Essay On Totalitarianism

1578 Words7 Pages
The rise of terrorist activity by Islamic extremists in recent decades has brought about the misconception that all religious fundamentalist groups are fuelled by totalitarian norms which are communicated through the use of violence. As Heywood (2012) states; the term ‘fundamentalist’ is now one of great controversy, with followers of several religions rejecting the term as ‘simplistic or demeaning’. It is important to note that religious fundamentalism is not an exclusively Islamic development, with movements across all major religions; including Christianity and Judaism (Macridis, 1992; Heywood, 2012). This essay aims to clarify this misconception and discuss various forms of religious fundamentalism: those prone to violence and totalitarianism…show more content…
Active fundamentalism takes the route of opposition and combat, and is concerned with an overtly political approach, looking to exert complete influence over the modern state. Such determination to eliminate religious and political separation and therefore construct a theocracy is where an overlap with totalitarianism can be identified. Totalitarianism is defined as an ‘all-encompassing process of political rule, in which the state penetrates and controls all social institutions, thus abolishing civil society and ‘private life’’ (Heywood, 2012). However, there are variations between the degrees in which particular fundamentalists have succumbed to such totalitarian impulses. For Muslims, Islam is a complete way of life and governs everything – both public and private. Nonetheless; it is a religion deeply divided within itself (Ball & Dagger, 2010). Muslims see their faith as threatened by external threats, such as influential Western ideas that have risen alongside modernity – such as liberalism and secularism. While mainstream Islamism acknowledges such threats, the difference arises in radical Islamism, where the threat is viewed as greater and the danger more imminent – resulting in a form of religious fundamentalism more prone to violence and totalitarianism than the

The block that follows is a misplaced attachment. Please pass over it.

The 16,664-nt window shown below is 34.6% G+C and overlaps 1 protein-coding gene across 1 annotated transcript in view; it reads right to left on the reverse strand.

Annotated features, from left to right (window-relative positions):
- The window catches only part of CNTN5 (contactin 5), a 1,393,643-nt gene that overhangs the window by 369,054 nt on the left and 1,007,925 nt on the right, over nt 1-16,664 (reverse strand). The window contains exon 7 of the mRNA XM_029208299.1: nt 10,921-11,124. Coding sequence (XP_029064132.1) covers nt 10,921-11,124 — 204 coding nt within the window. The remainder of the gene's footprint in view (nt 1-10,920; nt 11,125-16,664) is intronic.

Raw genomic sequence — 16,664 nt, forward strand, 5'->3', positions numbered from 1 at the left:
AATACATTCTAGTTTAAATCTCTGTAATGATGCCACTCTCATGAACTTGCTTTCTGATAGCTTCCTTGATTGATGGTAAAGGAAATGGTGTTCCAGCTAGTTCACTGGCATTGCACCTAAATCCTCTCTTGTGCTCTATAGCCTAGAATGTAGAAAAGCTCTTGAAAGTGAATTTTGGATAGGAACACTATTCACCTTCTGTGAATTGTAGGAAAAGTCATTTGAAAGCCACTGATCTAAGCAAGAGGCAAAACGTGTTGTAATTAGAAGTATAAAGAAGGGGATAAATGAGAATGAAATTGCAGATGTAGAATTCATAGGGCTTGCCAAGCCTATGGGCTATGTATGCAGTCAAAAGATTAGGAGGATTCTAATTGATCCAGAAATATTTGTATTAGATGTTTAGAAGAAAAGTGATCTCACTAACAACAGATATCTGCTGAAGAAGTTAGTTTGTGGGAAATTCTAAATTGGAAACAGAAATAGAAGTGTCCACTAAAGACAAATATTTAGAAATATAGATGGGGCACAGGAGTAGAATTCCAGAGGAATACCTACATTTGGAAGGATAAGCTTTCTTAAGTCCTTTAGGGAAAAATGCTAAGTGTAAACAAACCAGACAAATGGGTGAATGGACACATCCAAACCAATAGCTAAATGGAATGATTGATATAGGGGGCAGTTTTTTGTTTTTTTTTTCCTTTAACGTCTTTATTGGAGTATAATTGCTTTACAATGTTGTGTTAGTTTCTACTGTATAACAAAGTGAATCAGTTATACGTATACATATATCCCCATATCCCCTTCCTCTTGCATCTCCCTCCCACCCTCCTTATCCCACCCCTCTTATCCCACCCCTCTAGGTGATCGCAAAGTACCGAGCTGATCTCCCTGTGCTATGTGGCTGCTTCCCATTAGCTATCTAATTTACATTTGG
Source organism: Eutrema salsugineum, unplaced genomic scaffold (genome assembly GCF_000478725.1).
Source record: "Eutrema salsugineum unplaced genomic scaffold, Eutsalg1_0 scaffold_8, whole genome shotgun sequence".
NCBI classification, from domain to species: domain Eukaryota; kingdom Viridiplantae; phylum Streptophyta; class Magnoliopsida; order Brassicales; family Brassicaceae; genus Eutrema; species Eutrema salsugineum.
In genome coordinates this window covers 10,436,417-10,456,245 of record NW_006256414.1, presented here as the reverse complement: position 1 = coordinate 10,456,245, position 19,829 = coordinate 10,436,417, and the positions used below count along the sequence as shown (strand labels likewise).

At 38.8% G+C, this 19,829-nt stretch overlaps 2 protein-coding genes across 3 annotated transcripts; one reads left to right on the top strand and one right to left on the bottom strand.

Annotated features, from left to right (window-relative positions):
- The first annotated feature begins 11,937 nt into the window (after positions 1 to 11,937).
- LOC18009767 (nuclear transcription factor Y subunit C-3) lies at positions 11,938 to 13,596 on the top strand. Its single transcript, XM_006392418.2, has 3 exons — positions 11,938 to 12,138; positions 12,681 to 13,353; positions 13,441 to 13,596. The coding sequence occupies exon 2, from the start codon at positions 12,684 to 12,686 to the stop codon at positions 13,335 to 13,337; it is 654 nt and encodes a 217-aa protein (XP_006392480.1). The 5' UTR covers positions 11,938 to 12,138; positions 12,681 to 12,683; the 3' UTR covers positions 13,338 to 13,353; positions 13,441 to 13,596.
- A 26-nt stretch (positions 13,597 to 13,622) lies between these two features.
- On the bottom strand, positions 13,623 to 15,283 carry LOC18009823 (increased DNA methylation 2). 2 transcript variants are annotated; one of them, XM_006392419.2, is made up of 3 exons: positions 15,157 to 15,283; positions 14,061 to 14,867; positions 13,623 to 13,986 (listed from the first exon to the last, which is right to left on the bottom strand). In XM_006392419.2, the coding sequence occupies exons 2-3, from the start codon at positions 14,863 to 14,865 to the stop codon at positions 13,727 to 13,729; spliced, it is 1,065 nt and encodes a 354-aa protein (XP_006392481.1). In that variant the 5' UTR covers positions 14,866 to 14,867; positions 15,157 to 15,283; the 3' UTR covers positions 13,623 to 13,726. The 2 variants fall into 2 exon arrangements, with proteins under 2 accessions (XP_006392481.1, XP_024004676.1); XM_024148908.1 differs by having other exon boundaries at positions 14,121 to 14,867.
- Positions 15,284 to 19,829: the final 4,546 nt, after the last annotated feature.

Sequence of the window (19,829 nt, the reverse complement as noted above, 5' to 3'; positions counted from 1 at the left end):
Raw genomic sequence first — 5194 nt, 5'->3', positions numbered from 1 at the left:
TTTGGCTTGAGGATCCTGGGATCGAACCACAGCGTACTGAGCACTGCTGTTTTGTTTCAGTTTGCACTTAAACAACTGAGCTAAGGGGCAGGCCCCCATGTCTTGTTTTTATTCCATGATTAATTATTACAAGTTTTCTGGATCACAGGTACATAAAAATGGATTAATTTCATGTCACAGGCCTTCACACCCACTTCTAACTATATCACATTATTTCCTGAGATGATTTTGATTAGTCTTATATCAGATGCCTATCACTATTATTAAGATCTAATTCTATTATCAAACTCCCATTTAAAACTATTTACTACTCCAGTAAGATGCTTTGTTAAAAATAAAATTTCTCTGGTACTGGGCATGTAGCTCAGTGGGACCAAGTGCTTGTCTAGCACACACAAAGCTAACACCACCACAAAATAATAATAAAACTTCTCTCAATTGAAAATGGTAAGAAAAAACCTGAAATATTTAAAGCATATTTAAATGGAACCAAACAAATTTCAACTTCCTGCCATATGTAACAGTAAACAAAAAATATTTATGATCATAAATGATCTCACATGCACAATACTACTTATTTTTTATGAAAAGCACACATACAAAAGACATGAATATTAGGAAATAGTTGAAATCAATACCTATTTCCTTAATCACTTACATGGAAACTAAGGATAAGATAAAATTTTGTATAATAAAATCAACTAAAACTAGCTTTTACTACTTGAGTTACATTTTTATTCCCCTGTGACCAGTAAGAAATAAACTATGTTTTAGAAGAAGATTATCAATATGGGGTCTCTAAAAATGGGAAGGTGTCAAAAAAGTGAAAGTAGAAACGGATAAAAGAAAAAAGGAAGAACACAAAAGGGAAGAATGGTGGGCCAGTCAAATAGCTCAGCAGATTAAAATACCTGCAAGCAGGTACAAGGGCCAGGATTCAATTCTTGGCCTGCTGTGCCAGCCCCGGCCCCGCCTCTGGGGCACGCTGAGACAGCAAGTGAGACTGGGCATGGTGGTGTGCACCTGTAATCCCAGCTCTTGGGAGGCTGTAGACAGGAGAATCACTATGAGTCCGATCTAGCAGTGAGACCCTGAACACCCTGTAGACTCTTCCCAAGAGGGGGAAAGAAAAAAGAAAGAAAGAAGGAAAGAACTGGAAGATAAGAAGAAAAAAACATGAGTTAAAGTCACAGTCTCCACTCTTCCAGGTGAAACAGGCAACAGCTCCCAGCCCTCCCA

Open Document